California corrections officials are moving to send a Colorado rapist living in Carmichael back to his home state after he allegedly broke the terms of his parole, according to a Sacramento County supervisor.
Supervisor Susan Peters, whose district includes Carmichael, issued an email blast Wednesday with the news that the state Department of Corrections and Rehabilitation had started the process of transferring parolee Christopher Lawyer.
The move comes about two weeks after Lawyer, 42, was arrested by the county’s Sexual Assault Felony Enforcement Team for supposedly staying out past his 10 p.m. curfew on multiple occasions.
Lawyer moved to Carmichael to live with a family member last October after being approved for an interstate compact transfer that allows parolees to move to a different state if they meet certain criteria.
Premium content for only $0.99
For the most comprehensive local coverage, subscribe today.
Many residents were not aware of Lawyer’s transplant to the neighborhood until his arrest, and publicly decried his stay in Carmichael two days later at a community meeting hosted by Peters.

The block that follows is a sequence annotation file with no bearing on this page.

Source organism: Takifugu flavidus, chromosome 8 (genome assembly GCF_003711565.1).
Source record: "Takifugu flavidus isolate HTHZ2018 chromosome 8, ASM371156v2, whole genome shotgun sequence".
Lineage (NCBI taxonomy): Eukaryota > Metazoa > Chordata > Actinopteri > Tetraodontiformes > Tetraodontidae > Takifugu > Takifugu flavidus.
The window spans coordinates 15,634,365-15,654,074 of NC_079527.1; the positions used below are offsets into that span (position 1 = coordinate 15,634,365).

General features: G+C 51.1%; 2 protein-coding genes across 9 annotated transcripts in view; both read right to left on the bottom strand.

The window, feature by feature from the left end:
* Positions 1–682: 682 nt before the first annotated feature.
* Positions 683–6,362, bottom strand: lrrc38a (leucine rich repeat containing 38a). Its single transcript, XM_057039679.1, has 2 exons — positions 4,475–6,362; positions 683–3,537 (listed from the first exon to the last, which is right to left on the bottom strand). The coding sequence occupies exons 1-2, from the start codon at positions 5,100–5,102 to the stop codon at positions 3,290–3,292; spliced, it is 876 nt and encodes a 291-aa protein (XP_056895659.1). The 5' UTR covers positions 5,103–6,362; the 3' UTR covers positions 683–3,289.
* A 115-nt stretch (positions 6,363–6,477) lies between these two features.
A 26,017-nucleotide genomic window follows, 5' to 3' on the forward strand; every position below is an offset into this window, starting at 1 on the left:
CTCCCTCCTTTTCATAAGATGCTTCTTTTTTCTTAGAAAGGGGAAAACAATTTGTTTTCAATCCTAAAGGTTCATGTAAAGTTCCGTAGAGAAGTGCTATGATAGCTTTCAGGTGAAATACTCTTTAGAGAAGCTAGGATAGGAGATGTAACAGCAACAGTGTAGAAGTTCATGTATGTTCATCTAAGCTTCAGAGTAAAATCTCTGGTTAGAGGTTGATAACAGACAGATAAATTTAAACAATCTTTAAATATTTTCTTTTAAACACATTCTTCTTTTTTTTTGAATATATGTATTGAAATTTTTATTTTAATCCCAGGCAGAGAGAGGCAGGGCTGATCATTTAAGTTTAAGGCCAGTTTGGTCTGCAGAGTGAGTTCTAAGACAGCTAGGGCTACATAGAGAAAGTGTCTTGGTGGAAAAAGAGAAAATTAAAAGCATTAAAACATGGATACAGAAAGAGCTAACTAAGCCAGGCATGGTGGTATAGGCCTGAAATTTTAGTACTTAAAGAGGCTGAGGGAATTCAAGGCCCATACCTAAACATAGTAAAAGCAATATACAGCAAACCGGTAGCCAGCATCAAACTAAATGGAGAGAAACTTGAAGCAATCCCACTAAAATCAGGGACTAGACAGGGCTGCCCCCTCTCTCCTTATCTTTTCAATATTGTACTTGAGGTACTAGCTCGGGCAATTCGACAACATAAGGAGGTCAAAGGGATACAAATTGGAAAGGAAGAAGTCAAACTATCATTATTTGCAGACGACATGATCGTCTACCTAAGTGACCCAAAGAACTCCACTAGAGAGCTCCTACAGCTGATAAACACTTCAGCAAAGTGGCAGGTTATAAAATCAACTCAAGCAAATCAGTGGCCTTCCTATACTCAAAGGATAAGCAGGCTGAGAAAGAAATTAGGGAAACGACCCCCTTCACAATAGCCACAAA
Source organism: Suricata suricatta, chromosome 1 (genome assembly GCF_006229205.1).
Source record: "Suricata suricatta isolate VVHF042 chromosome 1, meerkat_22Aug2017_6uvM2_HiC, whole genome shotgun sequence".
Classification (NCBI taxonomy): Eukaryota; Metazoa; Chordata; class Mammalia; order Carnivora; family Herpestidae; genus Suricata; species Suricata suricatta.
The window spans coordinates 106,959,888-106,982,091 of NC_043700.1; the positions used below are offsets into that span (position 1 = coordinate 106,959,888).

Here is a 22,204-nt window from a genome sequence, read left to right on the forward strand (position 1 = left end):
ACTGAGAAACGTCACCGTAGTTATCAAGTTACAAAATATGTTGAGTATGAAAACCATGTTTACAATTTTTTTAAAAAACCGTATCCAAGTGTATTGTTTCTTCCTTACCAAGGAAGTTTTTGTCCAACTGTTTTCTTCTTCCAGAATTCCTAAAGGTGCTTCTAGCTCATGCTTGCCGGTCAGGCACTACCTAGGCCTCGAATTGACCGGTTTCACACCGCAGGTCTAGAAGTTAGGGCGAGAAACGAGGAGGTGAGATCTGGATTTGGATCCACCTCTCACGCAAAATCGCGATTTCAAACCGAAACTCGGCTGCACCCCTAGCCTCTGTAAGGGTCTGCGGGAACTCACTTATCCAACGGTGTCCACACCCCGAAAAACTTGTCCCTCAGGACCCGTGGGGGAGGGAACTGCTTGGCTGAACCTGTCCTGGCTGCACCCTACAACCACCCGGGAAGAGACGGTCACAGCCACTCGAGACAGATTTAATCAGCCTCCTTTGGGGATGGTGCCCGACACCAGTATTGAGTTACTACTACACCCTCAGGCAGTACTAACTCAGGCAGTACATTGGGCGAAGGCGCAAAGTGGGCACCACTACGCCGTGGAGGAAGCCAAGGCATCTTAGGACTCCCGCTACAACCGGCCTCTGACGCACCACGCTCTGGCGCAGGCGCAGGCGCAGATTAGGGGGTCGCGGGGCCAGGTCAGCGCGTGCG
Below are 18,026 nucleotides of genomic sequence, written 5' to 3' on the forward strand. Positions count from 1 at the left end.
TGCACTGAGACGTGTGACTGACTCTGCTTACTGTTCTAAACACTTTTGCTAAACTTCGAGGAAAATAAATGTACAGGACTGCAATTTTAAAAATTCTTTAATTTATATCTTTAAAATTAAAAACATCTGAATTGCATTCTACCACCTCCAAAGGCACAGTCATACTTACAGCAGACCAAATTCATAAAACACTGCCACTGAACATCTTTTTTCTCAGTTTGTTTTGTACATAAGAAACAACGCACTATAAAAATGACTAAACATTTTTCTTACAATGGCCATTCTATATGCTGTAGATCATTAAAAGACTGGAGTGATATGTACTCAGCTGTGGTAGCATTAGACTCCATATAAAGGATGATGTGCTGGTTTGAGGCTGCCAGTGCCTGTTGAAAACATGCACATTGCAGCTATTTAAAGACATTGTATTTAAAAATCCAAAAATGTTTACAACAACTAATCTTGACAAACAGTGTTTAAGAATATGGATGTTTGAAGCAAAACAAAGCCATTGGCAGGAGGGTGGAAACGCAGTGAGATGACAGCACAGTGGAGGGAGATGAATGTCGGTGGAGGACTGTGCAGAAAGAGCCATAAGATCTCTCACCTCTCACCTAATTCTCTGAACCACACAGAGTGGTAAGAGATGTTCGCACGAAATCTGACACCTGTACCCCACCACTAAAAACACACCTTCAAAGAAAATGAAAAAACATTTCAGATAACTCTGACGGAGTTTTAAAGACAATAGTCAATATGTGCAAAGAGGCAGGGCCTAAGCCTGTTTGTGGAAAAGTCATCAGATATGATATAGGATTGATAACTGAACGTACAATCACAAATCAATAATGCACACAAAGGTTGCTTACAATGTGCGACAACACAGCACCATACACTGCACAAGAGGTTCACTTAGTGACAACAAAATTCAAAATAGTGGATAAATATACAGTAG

California Corrections spokesman Luis Patino said the agency’s Division of Adult Parole Operations notified Colorado authorities of “evidence of multiple potential violations” earlier this week.
The alleged violations were discovered during an investigation by the Sacramento County Sheriff's Department, in conjunction with the department’s adult parole division, he said. Peters said CDCR reached out to Colorado on March 5 and that the state has 10 days to respond with a decision.
Colorado officials can either agree to take Lawyer, setting off an immediate extradition back to the state, or they can request a hearing before a Sacramento Superior Court judge in which the District Attorney's Office would represent the county.
Multiple attempts to reach a Colorado Department of Corrections spokesman were not returned by Wednesday evening. Peters also did not return a request for additional information. Lawyer is one of 58 people listed on the Megan’s Law website within a 2-mile radius of the Wingfield Way home he was living in before his arrest on Feb. 19.
He was not listed on the website, which is run by the California Department of Justice, for several months after his move. Lawyer was convicted in 2001 for raping a Colorado woman at gunpoint, and spent 16 years in jail. Upon his release, Colorado media documented the difficulties state officials faced in finding Lawyer a home amid intense community opposition.